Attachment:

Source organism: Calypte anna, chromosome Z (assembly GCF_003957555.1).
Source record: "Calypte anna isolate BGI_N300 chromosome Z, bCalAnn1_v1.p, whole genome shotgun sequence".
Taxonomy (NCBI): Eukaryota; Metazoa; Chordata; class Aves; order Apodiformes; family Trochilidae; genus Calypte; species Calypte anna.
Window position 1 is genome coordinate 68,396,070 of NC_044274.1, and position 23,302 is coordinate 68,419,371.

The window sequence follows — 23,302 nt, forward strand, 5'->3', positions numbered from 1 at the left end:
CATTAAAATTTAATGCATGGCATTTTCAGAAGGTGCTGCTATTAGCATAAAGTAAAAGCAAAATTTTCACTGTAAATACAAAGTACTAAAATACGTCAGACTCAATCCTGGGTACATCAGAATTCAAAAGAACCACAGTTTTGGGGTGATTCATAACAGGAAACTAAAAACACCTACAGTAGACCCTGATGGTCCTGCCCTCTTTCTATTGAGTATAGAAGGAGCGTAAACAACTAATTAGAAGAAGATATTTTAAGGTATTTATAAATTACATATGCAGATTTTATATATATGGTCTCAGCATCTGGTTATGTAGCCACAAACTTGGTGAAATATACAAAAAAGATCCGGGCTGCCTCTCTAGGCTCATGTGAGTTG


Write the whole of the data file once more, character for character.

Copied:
Source organism: Calypte anna, chromosome Z (assembly GCF_003957555.1).
Source record: "Calypte anna isolate BGI_N300 chromosome Z, bCalAnn1_v1.p, whole genome shotgun sequence".
Taxonomy (NCBI): Eukaryota; Metazoa; Chordata; class Aves; order Apodiformes; family Trochilidae; genus Calypte; species Calypte anna.
Window position 1 is genome coordinate 68,396,070 of NC_044274.1, and position 23,302 is coordinate 68,419,371.

The window sequence follows — 23,302 nt, forward strand, 5'->3', positions numbered from 1 at the left end:
CATTAAAATTTAATGCATGGCATTTTCAGAAGGTGCTGCTATTAGCATAAAGTAAAAGCAAAATTTTCACTGTAAATACAAAGTACTAAAATACGTCAGACTCAATCCTGGGTACATCAGAATTCAAAAGAACCACAGTTTTGGGGTGATTCATAACAGGAAACTAAAAACACCTACAGTAGACCCTGATGGTCCTGCCCTCTTTCTATTGAGTATAGAAGGAGCGTAAACAACTAATTAGAAGAAGATATTTTAAGGTATTTATAAATTACATATGCAGATTTTATATATATGGTCTCAGCATCTGGTTATGTAGCCACAAACTTGGTGAAATATACAAAAAAGATCCGGGCTGCCTCTCTAGGCTCATGTGAGTTG